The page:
Clergy joined the famous Selma to Montgomery march in 1965, a key moment in the history of the civil rights movement in the U.S. The march featured Martin Luther King Jr. and his wife Coretta (centre), as well as movement co-founder Ralph Abernathy and his children, who joined hands with the unidentified clergyman. Wikimedia Commons

The Register Archive: Canadian clergy march for civil rights

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  • February 8, 2018
To mark The Register’s 125th year, we are re-publishing some interesting stories from our archive. As we celebrate Black History Month, here’s an article from March 20, 1965, reporting on a march in Ottawa that drew thousands in support of the civil rights movement in the United States. The event was held shortly after the historic Selma to Montgomery march in Alabama on March 7 that resulted in state troopers attacking demonstrators on what became known as “Bloody Sunday.”

OTTAWA – Repercussions from the night-stick blows and tear gas which met 1,500 marchers in Selma, Alabama, reached as far as Ottawa last week.

With essays hanging fire and examinations looming, about 3,000 students left their universities in London, Toronto, Kingston, Montreal and Ottawa to march silently past the U.S. Embassy in Ottawa in solidarity with the assailed marchers of Selma, in their abortive one-mile march for Negro voter registration rights.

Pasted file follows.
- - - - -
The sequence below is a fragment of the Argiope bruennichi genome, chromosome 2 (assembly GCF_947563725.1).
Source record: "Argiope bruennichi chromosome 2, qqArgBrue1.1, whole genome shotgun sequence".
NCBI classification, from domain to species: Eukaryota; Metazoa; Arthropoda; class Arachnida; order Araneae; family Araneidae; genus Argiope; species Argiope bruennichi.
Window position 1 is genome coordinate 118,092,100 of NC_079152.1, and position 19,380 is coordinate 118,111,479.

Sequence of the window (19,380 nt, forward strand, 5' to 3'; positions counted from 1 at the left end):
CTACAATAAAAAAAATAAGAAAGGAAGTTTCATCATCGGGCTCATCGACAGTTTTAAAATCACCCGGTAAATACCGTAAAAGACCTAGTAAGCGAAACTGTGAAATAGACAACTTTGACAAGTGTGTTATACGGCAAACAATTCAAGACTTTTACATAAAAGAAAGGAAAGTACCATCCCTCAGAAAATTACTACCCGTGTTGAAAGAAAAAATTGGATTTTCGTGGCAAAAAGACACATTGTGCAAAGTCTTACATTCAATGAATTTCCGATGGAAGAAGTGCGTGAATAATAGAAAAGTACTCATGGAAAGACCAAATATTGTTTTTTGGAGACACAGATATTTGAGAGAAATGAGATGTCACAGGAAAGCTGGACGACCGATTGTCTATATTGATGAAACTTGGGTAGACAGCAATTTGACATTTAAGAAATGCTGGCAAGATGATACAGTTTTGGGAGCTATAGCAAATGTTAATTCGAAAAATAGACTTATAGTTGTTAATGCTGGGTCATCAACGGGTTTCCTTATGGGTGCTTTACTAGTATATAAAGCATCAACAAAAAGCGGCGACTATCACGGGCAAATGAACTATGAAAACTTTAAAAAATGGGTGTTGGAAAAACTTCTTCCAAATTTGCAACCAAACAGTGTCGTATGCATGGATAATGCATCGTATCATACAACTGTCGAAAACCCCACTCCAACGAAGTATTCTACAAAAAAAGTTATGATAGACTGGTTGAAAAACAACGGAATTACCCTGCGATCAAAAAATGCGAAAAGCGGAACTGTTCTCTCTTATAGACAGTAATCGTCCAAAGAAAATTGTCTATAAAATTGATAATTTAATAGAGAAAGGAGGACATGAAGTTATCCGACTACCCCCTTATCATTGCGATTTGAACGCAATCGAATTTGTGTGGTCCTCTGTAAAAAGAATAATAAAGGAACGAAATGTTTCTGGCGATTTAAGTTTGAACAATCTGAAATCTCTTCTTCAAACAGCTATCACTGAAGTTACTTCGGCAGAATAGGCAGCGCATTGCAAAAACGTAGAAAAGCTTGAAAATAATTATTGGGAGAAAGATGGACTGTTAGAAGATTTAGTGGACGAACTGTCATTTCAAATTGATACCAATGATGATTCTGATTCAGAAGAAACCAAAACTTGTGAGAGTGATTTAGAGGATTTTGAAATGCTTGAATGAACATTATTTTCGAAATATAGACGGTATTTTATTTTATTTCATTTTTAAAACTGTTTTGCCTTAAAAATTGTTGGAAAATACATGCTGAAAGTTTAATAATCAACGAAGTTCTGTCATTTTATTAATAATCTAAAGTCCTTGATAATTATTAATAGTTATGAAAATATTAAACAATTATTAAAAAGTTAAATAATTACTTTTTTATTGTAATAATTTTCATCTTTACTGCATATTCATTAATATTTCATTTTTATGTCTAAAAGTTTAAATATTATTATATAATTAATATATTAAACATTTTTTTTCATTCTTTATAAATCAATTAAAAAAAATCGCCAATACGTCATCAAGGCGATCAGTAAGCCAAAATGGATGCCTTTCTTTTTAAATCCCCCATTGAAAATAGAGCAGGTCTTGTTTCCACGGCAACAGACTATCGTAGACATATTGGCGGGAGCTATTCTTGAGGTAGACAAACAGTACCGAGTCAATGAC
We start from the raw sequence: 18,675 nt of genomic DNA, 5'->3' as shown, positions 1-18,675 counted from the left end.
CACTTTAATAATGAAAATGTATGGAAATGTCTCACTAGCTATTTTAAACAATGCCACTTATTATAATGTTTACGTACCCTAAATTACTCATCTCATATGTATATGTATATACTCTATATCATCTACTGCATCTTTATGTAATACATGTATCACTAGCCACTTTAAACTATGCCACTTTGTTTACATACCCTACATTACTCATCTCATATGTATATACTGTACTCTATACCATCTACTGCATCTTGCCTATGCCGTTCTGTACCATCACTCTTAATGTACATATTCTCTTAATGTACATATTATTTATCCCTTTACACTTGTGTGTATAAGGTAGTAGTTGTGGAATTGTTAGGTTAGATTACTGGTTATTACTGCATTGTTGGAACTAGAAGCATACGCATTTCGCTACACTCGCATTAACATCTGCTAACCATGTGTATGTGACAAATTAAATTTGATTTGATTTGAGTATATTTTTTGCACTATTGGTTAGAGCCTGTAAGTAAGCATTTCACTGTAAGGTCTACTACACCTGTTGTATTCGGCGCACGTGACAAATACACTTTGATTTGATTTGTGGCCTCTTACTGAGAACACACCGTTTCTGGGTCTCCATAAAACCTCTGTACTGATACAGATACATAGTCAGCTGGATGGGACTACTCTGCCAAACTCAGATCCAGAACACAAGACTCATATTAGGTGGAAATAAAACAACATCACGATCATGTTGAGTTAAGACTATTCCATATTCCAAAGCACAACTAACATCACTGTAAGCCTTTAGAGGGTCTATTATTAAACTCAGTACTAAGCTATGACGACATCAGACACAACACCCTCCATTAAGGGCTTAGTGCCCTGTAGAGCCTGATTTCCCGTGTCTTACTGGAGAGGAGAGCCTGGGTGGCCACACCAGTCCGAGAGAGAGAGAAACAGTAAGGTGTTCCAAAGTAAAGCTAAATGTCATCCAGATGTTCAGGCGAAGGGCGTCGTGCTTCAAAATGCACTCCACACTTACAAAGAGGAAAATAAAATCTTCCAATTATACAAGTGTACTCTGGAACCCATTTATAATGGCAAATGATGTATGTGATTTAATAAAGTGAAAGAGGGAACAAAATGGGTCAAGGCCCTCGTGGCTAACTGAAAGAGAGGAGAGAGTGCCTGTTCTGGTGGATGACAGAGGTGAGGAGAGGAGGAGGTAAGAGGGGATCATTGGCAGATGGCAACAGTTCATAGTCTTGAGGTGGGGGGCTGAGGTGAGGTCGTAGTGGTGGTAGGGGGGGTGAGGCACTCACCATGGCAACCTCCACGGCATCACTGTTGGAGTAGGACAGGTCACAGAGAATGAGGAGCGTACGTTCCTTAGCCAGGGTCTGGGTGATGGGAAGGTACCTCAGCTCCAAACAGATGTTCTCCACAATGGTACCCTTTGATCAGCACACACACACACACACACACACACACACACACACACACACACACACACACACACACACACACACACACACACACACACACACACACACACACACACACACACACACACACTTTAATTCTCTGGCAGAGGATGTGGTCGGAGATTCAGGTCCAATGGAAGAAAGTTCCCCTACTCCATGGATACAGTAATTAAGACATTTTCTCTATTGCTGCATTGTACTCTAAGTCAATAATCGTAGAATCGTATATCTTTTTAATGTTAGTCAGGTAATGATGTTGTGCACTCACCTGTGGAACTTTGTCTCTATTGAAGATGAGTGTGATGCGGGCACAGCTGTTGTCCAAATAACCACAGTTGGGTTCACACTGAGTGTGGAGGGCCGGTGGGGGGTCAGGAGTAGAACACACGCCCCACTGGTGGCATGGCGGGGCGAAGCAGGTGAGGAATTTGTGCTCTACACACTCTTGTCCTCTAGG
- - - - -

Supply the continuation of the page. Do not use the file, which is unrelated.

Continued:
The Ottawa march, with a group of about 25 clergymen included, was described as “restrained” and even “reverent.” It culminated in a rally on Parliament Hill in sight of the U.S. Embassy. All clergymen in the university centres which participated were invited by the sponsoring body — the Students Non-Violent Co-ordinating Committee — to march and invite their parishioners to march.

In Toronto, the witness of many Church services was added to the demonstration which had been going on for five days before the U.S. Consulate. Fr. Gregory Baum, OSA, celebrated Mass for the demonstrators preparing to leave for Ottawa in memory of the late Rev. James Reeb, a victim of Selma’a violence, and James L. Jackson, a Negro civil rights worker killed last month in Selma.

Many in Selma, he said, were calling this the “high water mark” of the non-violent civil rights movements and of religious involvement in interracial justice efforts.

“With only a few exceptions,” Fr. Geno Baroni of Washington, D.C., said, “this is the first time that Catholic clergy could feel that they had the backing of their fellow clergy and their bishops.”

A statement of Prime Minister Lester Pearson was read at the Ottawa march.

He said: “Along with all Canadians and Americans of good will I deplore and condemn violence and brutality and I have been shocked — as mlllions on this continent have been shocked — by the reports of violence and brutality in Alabama.

“I understand and appreciate the concern being shown by Canadians through peaceful demonstrations at the violence used against those who are merely insisting that their rights be respected.”

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